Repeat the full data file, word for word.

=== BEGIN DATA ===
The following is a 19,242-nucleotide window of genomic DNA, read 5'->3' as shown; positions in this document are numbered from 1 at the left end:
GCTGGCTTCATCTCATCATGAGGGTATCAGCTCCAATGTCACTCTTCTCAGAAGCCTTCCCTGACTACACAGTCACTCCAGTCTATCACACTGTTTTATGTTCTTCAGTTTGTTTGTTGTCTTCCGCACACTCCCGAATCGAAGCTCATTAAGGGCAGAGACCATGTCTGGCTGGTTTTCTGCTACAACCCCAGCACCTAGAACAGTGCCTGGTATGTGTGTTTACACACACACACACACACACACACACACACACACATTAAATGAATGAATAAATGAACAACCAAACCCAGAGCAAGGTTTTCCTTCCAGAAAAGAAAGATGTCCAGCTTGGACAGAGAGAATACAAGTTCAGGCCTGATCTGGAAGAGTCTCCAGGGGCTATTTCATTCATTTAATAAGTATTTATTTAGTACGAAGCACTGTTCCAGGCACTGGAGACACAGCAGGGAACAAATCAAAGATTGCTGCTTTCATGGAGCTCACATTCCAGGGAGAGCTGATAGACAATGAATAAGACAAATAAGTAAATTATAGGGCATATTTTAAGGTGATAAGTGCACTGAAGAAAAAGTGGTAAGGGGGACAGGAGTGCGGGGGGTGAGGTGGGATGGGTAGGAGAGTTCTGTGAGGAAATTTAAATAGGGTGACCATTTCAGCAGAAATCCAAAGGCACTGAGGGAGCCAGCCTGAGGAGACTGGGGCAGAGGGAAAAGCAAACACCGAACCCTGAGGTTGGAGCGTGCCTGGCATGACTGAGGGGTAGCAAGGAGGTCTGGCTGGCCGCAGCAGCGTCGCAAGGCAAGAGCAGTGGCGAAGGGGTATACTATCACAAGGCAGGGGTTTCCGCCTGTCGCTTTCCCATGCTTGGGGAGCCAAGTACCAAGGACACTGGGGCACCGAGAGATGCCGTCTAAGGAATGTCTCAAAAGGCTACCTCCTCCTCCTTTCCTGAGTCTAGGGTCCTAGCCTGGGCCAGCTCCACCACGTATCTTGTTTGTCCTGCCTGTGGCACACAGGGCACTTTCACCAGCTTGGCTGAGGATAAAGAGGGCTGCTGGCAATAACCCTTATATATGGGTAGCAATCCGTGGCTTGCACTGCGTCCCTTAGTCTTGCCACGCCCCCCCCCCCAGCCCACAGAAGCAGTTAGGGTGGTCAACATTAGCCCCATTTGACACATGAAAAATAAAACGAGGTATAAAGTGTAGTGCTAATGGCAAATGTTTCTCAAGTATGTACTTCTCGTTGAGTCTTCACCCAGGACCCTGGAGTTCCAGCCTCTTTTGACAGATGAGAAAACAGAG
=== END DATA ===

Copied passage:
The following is a 19,242-nucleotide window of genomic DNA, read 5'->3' as shown; positions in this document are numbered from 1 at the left end:
GCTGGCTTCATCTCATCATGAGGGTATCAGCTCCAATGTCACTCTTCTCAGAAGCCTTCCCTGACTACACAGTCACTCCAGTCTATCACACTGTTTTATGTTCTTCAGTTTGTTTGTTGTCTTCCGCACACTCCCGAATCGAAGCTCATTAAGGGCAGAGACCATGTCTGGCTGGTTTTCTGCTACAACCCCAGCACCTAGAACAGTGCCTGGTATGTGTGTTTACACACACACACACACACACACACACACACACACATTAAATGAATGAATAAATGAACAACCAAACCCAGAGCAAGGTTTTCCTTCCAGAAAAGAAAGATGTCCAGCTTGGACAGAGAGAATACAAGTTCAGGCCTGATCTGGAAGAGTCTCCAGGGGCTATTTCATTCATTTAATAAGTATTTATTTAGTACGAAGCACTGTTCCAGGCACTGGAGACACAGCAGGGAACAAATCAAAGATTGCTGCTTTCATGGAGCTCACATTCCAGGGAGAGCTGATAGACAATGAATAAGACAAATAAGTAAATTATAGGGCATATTTTAAGGTGATAAGTGCACTGAAGAAAAAGTGGTAAGGGGGACAGGAGTGCGGGGGGTGAGGTGGGATGGGTAGGAGAGTTCTGTGAGGAAATTTAAATAGGGTGACCATTTCAGCAGAAATCCAAAGGCACTGAGGGAGCCAGCCTGAGGAGACTGGGGCAGAGGGAAAAGCAAACACCGAACCCTGAGGTTGGAGCGTGCCTGGCATGACTGAGGGGTAGCAAGGAGGTCTGGCTGGCCGCAGCAGCGTCGCAAGGCAAGAGCAGTGGCGAAGGGGTATACTATCACAAGGCAGGGGTTTCCGCCTGTCGCTTTCCCATGCTTGGGGAGCCAAGTACCAAGGACACTGGGGCACCGAGAGATGCCGTCTAAGGAATGTCTCAAAAGGCTACCTCCTCCTCCTTTCCTGAGTCTAGGGTCCTAGCCTGGGCCAGCTCCACCACGTATCTTGTTTGTCCTGCCTGTGGCACACAGGGCACTTTCACCAGCTTGGCTGAGGATAAAGAGGGCTGCTGGCAATAACCCTTATATATGGGTAGCAATCCGTGGCTTGCACTGCGTCCCTTAGTCTTGCCACGCCCCCCCCCCCAGCCCACAGAAGCAGTTAGGGTGGTCAACATTAGCCCCATTTGACACATGAAAAATAAAACGAGGTATAAAGTGTAGTGCTAATGGCAAATGTTTCTCAAGTATGTACTTCTCGTTGAGTCTTCACCCAGGACCCTGGAGTTCCAGCCTCTTTTGACAGATGAGAAAACAGAG